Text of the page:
To add contrast and correct fading:
Duplicate main layer, set to “Multiply” (adds shadow/more blacks)
Duplicate main layer, set to “Screen” (adds light/more white)
Duplicate main layer, set to “Soft Light” (adds contrast)
Each of those layers can be toned down by reducing the opacity

If you are familiar with Photoshop, you can also use the curves or levels adjustments to boost the contrast and tone.


Vintage color photos (global edits)
To adjust color, you can use the Levels adjustment layer and fix each color channel individually (red, green and blue, as well as the RGB overall brightness)
While adjusting each color, it might look worse, but once you have adjusted all 3 colors it should look much better.
In each color’s level panel, move the outer arrows inward to where the color registers on the graph


For stains, if the photo is in black and white, you can use the Dodge tool to lighten it up to match the rest of the photo. If the photo is in color, you can use a Levels adjustment layer to fix the color and adjust the layer’s mask to apply the color change just to the stained area.




Fixing faded edges
Local/masked contrast adjustment for faded edges
Duplicate the main layer, set to Multiply, add circular gradient to keep the added contrast just to the edges (black in the middle fading to white on the edges)



Fixing Dust and Scratches
Apply the Dust and Scratches filter if you have a lot of dust specks
Filter > Noise > Dust & Scratches
Radius- Don’t put it too high or you blur out the details (I keep it around 2px)
Threshold- the lower the number, the more is included and you might lose some of the detail. I keep it between 15 and 25 for most vintage photos. Use the preview to check that you aren’t losing too many details while still reducing the dust

Use the Spot Heal and Healing tools to eliminate dust, scratches, and artifacts. Don’t forget to adjust the size of the brush.
The Healing brush allows you to select the source that will cover the scratch/speck. This is good for fixing a scratch that goes over two different tones (e.g. the edge of a face)

If you have a large tear or fold in an open area (like the sky or other blank background), you can use the Patch tool to eliminate it. You can select an area as the source of ‘clean’ data, then copy it over the damaged area. Photoshop blends it in for you. 

The Clone Stamp tool works much the same way, but the source and destination are the size of your brush.

For tears in a detailed part of the photo, use all the healing tools as needed and work slowly to keep as much detail as possible. Be mindful of edges.



09 April 2016

Family History Fair

After Christmas I took a little break from doing genealogy as actively. It's been a nice break, but now it's time to get back to work. I am a family history consultant for our local genealogy center in an LDS chapel. At the end of the month we are having a community Family History Fair.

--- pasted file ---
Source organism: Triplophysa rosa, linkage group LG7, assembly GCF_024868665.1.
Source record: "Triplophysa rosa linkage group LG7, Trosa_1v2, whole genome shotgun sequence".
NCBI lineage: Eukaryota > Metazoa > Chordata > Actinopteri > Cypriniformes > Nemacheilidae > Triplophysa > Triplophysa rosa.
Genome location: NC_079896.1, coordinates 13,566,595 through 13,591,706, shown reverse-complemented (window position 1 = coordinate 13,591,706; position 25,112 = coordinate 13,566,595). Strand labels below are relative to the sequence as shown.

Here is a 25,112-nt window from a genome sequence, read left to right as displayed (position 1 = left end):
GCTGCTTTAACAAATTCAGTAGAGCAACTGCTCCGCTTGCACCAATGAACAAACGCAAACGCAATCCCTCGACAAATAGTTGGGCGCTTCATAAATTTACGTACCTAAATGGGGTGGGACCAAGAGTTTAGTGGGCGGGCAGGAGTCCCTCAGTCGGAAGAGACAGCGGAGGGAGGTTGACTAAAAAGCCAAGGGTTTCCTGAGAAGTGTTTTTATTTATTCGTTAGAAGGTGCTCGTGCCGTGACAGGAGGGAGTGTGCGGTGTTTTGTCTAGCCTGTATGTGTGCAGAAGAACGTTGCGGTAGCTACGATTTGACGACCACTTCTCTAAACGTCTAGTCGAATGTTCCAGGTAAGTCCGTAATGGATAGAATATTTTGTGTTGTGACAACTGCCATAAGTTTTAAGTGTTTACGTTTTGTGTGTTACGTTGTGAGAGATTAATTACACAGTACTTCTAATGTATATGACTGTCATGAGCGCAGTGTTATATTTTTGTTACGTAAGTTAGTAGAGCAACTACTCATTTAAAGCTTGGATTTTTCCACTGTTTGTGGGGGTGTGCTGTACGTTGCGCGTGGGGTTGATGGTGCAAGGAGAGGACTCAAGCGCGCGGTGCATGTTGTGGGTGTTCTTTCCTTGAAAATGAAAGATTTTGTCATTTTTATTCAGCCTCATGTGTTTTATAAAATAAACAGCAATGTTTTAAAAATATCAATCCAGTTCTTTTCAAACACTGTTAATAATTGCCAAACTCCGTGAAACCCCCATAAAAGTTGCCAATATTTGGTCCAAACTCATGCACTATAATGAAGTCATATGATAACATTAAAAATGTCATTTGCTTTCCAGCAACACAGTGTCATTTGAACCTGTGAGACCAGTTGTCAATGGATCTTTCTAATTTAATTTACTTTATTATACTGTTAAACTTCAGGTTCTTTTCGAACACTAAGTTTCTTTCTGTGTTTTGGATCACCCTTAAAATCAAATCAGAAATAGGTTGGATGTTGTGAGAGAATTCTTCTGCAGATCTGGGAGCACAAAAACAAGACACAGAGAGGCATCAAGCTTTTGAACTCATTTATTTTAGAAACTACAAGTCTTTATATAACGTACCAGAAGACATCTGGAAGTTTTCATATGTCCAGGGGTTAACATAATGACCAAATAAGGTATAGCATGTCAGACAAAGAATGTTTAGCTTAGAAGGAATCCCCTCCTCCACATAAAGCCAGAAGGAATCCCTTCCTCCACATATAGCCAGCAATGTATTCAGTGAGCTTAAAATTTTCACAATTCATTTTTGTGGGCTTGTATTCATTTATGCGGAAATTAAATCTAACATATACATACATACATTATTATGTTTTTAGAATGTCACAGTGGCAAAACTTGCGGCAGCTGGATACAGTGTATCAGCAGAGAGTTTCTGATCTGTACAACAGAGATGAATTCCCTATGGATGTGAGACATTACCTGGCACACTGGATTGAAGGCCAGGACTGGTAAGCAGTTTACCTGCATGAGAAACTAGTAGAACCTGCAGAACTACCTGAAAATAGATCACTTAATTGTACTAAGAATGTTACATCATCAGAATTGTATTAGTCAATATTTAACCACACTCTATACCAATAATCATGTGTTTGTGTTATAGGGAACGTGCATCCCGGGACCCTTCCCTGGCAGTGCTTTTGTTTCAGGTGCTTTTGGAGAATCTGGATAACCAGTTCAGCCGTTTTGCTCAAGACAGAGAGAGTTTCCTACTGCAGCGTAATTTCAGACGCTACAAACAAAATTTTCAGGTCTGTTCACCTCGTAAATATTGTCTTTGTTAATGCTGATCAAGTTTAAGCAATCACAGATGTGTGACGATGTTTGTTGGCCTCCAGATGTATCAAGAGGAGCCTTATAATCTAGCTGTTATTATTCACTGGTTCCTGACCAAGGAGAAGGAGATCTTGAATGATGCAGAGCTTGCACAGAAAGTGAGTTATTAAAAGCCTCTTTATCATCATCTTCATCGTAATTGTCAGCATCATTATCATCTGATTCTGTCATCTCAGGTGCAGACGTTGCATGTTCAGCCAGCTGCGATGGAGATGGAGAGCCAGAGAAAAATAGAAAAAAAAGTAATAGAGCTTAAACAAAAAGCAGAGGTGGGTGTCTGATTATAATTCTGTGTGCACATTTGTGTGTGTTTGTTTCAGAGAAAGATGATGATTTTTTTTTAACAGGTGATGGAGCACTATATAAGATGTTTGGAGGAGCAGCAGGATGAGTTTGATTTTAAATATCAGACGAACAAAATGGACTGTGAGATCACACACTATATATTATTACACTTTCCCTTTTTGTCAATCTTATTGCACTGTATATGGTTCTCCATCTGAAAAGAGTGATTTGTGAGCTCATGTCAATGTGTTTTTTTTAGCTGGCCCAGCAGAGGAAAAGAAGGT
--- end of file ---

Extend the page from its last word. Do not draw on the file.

I have been doing some displays for the fair, and informational handouts (and I made the above flyer).

I thought I'd share here on the blog some of the things being displayed at the fair.

Post fair update:
Here are some pictures from the fair, before people arrived. We only did one actual class, and the rest of the fair was just open for people to come and go. We had displays set up in different rooms, a photo area, a photo/document scanning area, a room for recording memories (audio and/or visual interviewing), and had a few computers set up for people to use Relative Finder and see if they are related to anyone famous.
It was a small event, but we had people come and go pretty steadily throughout the day. Being the first time any of us had ever done an event like this, it was a learning experience, but great fun. I look forward to doing it again next year and be even more prepared and have lots of ideas of things to improve upon. Hopefully we keep getting bigger and better each year.

Mobile bulletin board that was in the church foyer for a couple weeks advertising the event









Photo booth area

Kids room. There were coloring pages and old timey style games

We had little stickers people could put on the map to show where their family was from

07 January 2016

Research Goals: The Follow-up

Last year I worked on going over my genealogy with the "Genealogy Do Over". In particular I liked listing out my research goals. Well, here I am a year later, and have done a lot of work on my goals.
I finished up the genealogy photobook for my mother, and did a lot of research for it. Here is a photo of my spreadsheet at the beginning of last year:

And here is a more recent shot of it:

As you can see I have filled in some more of the squares. While there are still more empty spaces than I'd like, it's nice to see how far I've come.

View the photobooks I made!